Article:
At the Southern Republican Leadership Conference last week, former Republican House Speaker Newt Gingrich outlined a two-tiered strategy for the GOP if they win elections in 2010 and 2012: 1) Refuse to fund any of Democrats’ “radical efforts” if Republicans win control of Congress in November, and 2) Repeal “every radical bill passed by the [Democratic] machine” if Republicans win Congress and the presidency in 2012.
Basically, Gingrich seemed to be advocating a shutdown of the federal government similar to the one he orchestrated in 1995. Today, ThinkProgress attended a blogger briefing hosted by the Heritage Foundation and asked the former Speaker whether he believes his strategy could possibly lead to a government shutdown, and if he thinks conservatives should embrace that possibility. Gingrich replied that if a shutdown does occur, it would all be President Obama’s fault:
GINGRICH: Well, look — I think that would be up to President Obama. As long as the Congress passes an appropriations bill, the President would then have to decide to sign it or veto it. If the President decides on an unpopular issue that he is going to veto the Congress’ restraint of spending, I think the Congress should tolerate that.
I think having a fight over — I’m not for shutting the government down. I wasn’t for shutting the government down in ’95. But I was for drawing a line in the sand and saying we weren’t going to allow the President to coerce us into doing things we didn’t believe in. [...]
But we will have the votes to not pass any more money. And clearly under the Constitution, all money has to originate in the Congress. So it’s perfectly legitimate for the Congress to say, I can’t as a matter of good faith to the very people who elected me, give you money to do something they elected me not to do. Now if the President then wants to force a crisis, you’d have to see how the crisis worked its way out. But I’m wouldn’t be sure going into it, how it would work out.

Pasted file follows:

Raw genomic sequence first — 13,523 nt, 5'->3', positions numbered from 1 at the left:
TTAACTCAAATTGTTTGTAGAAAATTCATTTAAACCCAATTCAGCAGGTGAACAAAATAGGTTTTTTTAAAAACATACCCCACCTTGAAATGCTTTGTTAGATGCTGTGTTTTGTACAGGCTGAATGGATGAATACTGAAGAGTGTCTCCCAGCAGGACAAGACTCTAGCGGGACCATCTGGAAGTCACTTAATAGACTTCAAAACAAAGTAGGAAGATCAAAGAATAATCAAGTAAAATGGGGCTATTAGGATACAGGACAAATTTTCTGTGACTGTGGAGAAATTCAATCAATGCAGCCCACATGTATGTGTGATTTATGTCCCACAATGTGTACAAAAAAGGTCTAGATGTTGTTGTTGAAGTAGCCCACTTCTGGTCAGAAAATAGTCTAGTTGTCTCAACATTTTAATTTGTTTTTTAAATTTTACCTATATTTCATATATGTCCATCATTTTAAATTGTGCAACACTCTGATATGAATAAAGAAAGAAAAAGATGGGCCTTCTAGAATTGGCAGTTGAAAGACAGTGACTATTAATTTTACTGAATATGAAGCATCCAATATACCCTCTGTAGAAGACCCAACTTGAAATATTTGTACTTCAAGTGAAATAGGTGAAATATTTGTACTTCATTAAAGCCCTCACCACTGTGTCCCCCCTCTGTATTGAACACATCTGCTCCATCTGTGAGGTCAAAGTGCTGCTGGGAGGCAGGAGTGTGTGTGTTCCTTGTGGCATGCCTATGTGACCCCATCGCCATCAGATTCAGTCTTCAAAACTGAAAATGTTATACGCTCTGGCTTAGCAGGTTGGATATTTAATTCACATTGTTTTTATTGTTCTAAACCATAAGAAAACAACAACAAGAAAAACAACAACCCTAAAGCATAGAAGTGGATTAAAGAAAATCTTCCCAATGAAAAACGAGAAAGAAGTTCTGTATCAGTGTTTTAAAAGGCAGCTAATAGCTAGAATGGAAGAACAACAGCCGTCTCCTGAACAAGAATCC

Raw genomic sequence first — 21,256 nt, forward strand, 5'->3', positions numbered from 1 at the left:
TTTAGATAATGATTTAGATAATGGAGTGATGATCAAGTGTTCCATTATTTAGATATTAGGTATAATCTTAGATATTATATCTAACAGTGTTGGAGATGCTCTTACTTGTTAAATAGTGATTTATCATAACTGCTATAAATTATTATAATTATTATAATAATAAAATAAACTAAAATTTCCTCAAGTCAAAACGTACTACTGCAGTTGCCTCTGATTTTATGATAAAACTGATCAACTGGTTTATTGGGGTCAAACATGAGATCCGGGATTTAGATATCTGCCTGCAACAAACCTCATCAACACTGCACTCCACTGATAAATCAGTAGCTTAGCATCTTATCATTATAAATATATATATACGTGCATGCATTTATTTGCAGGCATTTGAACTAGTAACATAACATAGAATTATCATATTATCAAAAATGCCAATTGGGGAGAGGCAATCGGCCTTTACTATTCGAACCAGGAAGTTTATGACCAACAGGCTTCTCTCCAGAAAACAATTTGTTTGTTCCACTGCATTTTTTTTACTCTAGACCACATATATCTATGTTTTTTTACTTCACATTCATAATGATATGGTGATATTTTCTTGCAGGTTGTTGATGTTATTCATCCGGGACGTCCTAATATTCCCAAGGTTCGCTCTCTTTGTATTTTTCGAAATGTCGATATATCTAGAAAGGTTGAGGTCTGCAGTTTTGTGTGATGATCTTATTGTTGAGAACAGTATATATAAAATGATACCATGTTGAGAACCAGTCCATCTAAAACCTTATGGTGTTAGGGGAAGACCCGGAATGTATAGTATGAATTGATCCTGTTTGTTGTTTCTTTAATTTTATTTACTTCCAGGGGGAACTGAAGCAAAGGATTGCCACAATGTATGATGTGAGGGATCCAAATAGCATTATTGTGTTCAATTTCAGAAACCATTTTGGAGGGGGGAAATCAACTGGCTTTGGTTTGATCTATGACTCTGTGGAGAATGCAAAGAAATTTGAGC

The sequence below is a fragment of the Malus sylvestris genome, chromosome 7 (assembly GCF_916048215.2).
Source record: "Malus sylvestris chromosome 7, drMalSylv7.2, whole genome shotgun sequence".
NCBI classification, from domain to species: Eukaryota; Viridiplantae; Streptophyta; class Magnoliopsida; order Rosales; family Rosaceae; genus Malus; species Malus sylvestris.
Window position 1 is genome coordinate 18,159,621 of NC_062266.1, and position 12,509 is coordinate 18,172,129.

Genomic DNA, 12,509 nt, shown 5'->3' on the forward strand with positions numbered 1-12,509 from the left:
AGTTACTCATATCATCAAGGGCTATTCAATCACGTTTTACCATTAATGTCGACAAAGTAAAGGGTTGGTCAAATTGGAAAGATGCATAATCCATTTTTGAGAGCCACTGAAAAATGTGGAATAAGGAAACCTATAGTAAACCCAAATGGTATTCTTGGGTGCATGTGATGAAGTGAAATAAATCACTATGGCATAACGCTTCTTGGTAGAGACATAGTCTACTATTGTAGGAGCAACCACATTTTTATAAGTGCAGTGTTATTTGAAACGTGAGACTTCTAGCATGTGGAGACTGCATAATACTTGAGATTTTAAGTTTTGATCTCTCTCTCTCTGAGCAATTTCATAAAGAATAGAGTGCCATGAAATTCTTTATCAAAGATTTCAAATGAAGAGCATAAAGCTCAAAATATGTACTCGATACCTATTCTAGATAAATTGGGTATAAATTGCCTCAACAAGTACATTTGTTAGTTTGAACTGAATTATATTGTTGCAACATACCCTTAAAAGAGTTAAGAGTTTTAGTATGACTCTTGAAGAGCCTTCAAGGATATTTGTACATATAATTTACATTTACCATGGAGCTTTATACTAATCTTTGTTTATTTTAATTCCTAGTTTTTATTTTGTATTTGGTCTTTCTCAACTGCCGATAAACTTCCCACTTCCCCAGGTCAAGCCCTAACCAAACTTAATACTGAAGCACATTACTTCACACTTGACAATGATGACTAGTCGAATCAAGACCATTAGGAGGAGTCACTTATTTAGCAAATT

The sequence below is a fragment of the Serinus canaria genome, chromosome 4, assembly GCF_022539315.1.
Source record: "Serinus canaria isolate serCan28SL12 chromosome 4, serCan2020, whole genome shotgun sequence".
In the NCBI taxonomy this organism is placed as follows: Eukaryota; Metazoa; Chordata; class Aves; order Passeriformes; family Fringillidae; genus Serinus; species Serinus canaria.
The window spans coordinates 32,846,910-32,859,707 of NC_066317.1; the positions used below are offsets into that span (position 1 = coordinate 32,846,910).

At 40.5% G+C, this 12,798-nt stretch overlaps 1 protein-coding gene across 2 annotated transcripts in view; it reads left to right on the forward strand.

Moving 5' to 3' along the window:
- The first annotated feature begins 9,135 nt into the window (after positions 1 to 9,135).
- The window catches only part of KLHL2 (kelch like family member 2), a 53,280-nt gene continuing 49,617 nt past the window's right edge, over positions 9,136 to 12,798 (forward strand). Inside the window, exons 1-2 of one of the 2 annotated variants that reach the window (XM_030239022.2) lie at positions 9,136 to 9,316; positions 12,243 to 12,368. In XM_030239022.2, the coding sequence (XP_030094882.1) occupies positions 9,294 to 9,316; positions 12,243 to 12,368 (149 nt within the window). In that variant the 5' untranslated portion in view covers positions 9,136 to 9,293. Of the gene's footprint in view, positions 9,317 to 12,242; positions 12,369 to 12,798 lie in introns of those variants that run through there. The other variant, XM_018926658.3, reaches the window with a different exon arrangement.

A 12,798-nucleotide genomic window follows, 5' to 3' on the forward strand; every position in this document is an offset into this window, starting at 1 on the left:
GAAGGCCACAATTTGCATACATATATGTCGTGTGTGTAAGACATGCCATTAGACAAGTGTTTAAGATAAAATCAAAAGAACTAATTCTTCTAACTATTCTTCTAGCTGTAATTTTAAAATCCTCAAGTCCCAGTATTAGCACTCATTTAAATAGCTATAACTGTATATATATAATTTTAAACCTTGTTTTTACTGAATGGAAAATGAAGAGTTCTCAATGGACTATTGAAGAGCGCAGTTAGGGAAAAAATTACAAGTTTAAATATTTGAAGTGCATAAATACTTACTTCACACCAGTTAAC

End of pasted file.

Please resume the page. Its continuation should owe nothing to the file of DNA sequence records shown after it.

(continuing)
And it might be that you could isolate what you’re fighting over. Pass an appropriations bill that is everything except the health bill, and then pass an appropriations bill just for the health bill. Now, he would then have to decide to veto all the parts of government you’re not offending, in order to try to raise public pressure. That’s a pretty hard thing for him to sustain, even with his rhetorical skills.
At a breakfast this morning sponsored by the American Spectator and Americans for Tax Reform, Gingrich also said that “the only person who can close the government is the president.” Watch his remarks at the Heritage Foundation:
Gingrich’s government shutdown was incredibly unpopular with the American public. His personal disapproval ratings reached a high of 65 percent, and former House Majority Leader Tom DeLay said that Gingrich “made the mistake of his life.” In 1996, even Gingrich himself admitted that “‘our strategy failed’ because Mr. Clinton and his allies, instead of surrendering and making a budget deal, ‘were tougher than I thought they would be.’”
It seems that 14 years have led to a change of heart. At today’s Heritage event, Gingrich argued that Republicans did “win” after the shutdown during the Clinton administration. “Tell me in what way we didn’t win,” Gingrich said, adding, “We took on a liberal Democratic president. We stopped the government in its tracks. We moved to the first four years of balanced budget in a generation. We had the lowest rate of increase in four years since Calvin Coolidge. And we got re-elected for the first time since 1928. Which of those is bad?”
Heritage’s Mike Brownfield has more on Gingrich’s remarks today.